Texas catcher and former Angel Mike Napoli hits a two-run home run during… (Gary A. Vasquez / U.S. Presswire )
It wouldn't seem like such a bad trade if Vernon Wells, the player he was dealt for, wasn't batting a paltry .218 and didn't have a bloated contract that guarantees him $81 million through 2014.
Or if those catching for the Angels, his primary position in Anaheim from 2006 to 2010, weren't among the least productive in baseball, combining to bat .191 with 10 homers and 48 RBIs.
Or if the Angels had an offensive force such as him they could plug regularly into the designated hitter spot, one with a high on-base percentage who hits in the clutch.
Or if the Angels — and not the Texas Rangers, the team Mike Napoli wound up with in January — were gearing up for the playoffs.
Add it all up, and you have what Angels fans consider one of the worst trades in team history, one they fume about every time Wells hits a weak fly ball with runners on base, Jeff Mathis strikes out or Napoli hits a home run for Texas— which he did twice against the Angels in a 10-3 victory Tuesday.
Napoli shared catching duties with Mathis for five years, providing consistent 25-homer power and a solid on-base percentage, but he never seemed to do enough defensively to satisfy Manager Mike Scioscia, the former Dodgers catcher.
Napoli, who also plays first base, was able to catch only two games in September of 2010 because of a forearm injury. First baseman Kendrys Morales was expected back and Bobby Abreu was due to be the full-time DH, so General Manager Tony Reagins made a bold move last winter.
He traded Napoli and left fielder Juan Rivera to Toronto for Wells, a three-time Gold Glove-winning outfielder who batted .273 with 31 homers and 88 RBIs last season. The Blue Jays flipped Napoli to Texas for reliever Frank Francisco.
How's that working out for the Angels? Not quite as bad as that Scott Kazmir trade, but close.
Wells has provided some power, with 25 homers, but little else, while Napoli, whose $5.8-million salary is a fraction of what Wells ($23 million) makes this season, has had a career year in helping Texas win its second straight AL West title.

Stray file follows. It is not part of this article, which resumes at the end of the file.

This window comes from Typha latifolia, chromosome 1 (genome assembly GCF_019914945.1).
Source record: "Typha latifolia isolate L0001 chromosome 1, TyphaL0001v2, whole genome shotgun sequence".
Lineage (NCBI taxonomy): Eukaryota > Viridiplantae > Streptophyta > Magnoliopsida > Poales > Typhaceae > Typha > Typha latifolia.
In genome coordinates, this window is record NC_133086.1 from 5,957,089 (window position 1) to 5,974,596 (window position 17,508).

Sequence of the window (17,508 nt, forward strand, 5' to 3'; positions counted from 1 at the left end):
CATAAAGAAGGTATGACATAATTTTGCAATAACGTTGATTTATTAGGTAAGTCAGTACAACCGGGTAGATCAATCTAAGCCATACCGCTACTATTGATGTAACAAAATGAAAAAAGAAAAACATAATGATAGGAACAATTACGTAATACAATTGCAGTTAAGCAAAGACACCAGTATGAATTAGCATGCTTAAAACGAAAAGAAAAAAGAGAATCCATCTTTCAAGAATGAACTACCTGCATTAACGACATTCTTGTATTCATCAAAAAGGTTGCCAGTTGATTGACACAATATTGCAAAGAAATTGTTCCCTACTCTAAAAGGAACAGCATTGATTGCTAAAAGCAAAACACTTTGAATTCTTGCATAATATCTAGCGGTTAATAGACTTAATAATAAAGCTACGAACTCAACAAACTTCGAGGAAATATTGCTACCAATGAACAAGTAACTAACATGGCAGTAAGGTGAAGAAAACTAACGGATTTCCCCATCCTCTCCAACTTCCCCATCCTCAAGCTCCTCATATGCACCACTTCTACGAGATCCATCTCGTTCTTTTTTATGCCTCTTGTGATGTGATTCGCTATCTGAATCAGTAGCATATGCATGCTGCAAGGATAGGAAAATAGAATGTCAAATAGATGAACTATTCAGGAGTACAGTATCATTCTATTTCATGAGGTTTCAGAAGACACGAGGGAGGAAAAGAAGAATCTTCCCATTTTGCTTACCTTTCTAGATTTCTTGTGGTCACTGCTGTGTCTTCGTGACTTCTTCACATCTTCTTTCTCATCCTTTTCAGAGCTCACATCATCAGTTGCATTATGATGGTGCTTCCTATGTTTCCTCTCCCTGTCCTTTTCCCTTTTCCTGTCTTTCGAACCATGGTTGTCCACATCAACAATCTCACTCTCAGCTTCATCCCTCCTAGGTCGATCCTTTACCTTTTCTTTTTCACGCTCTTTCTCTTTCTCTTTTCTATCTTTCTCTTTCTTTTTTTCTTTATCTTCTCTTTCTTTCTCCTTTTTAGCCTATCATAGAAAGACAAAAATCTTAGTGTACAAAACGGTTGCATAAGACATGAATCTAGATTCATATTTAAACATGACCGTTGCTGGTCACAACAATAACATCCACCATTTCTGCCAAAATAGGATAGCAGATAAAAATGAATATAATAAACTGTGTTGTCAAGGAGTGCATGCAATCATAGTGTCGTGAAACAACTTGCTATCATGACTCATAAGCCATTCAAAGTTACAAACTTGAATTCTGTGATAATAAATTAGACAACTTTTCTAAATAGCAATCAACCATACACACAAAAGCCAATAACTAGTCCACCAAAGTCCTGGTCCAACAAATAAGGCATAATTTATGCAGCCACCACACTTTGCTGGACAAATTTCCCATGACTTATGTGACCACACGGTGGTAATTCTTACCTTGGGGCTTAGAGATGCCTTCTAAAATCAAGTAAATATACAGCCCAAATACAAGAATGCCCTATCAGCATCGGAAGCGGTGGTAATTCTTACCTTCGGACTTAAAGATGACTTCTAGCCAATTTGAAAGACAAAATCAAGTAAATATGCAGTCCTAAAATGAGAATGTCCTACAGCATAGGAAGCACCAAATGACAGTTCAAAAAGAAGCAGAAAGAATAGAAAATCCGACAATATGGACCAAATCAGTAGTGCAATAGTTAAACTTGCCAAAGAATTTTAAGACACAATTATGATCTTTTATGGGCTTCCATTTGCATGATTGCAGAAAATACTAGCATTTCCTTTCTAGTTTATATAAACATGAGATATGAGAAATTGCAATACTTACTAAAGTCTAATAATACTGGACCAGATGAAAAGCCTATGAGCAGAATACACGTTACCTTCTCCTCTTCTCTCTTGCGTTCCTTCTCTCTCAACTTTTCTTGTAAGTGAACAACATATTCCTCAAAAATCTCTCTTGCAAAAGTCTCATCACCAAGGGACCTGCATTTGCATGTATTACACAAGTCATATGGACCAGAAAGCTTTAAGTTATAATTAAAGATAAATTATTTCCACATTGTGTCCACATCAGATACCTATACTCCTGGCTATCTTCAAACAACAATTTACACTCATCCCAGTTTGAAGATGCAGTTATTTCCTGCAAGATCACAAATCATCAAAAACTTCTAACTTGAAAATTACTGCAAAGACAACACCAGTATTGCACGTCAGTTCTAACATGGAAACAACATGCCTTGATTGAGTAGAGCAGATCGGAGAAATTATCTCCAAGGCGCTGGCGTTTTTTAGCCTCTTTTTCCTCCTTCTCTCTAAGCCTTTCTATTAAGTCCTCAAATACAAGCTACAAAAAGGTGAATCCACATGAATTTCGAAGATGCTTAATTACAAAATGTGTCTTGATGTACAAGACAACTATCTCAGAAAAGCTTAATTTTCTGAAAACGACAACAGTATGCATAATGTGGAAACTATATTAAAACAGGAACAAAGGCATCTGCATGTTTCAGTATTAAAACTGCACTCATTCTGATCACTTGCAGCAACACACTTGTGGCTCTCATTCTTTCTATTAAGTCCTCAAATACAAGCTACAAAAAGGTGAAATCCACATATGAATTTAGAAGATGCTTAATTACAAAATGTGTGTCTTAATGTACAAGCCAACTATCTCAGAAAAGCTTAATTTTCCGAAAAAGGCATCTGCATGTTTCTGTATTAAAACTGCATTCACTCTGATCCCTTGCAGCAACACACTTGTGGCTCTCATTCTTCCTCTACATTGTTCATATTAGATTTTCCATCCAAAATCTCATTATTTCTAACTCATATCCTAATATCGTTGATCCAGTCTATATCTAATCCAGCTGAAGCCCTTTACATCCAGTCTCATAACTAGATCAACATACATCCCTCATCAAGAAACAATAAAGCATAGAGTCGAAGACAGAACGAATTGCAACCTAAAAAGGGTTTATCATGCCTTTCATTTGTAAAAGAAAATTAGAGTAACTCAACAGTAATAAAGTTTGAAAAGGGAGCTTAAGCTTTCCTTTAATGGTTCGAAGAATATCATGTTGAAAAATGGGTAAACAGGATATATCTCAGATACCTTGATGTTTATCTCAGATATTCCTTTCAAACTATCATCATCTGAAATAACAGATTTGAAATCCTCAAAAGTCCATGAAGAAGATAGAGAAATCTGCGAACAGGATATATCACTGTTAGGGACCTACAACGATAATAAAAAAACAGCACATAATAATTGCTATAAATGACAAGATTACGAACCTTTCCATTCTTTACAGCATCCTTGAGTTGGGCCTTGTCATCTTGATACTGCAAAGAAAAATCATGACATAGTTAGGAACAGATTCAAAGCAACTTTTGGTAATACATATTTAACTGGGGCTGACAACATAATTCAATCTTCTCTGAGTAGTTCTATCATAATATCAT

Napoli is batting .317, with a .411 on-base percentage, a .615 slugging percentage and a .376 average with runners in scoring position, the fourth-best mark in the league. He has a career-high 28 homers, 25 doubles, 72 RBIs and 57 walks in only 366 at-bats, and his .379 average since the All-Star break is the second-highest in the majors.
"We would have liked those numbers in our lineup," Angels ace Jered Weaver said. "I think he's more comfortable over there. He left here with a sour taste in his mouth, with all that talk about how he wasn't a good defensive catcher."
Napoli has been more than adequate defensively in Texas. Though he has started only 56 games behind the plate, the Rangers are 41-15 in those games.
He has thrown out 10 of 31 (32.3%) base-stealers, and his 3.19 catcher's earned-run average is the best in the AL.
"I learned a lot about catching and how to call games with the Angels, but I'm doing it my way here," Napoli said. "I always felt I could catch. It didn't pan out for me in Anaheim, but I'm glad I ended up here."
Scioscia insists he always valued Napoli's defense, and he actually gave Napoli more starts at catcher each year — Napoli's high was 84 games in 2009 — than he got this season with Texas.
"The issue was Morales was expected back, and we needed to get better in the outfield, so some decisions were made by Tony and Arte [Moreno, the Angels' owner] as to what the team would look like," Scioscia said.
"Give this some time. Vernon hasn't put up numbers you'd expect, but at the time of the decision, Mike couldn't catch. He was hurt. And to get a player of Vernon's caliber, you have to give up some talent."
Napoli has been a perfect fit for the Rangers, but to Angels fans, he's the one who got away.
"I was with the Twins when they released David Ortiz, who went on to be a great hitter and win two World Series with the Red Sox." Angels right fielder Torii Hunter said. "Sometimes, it happens. That's baseball."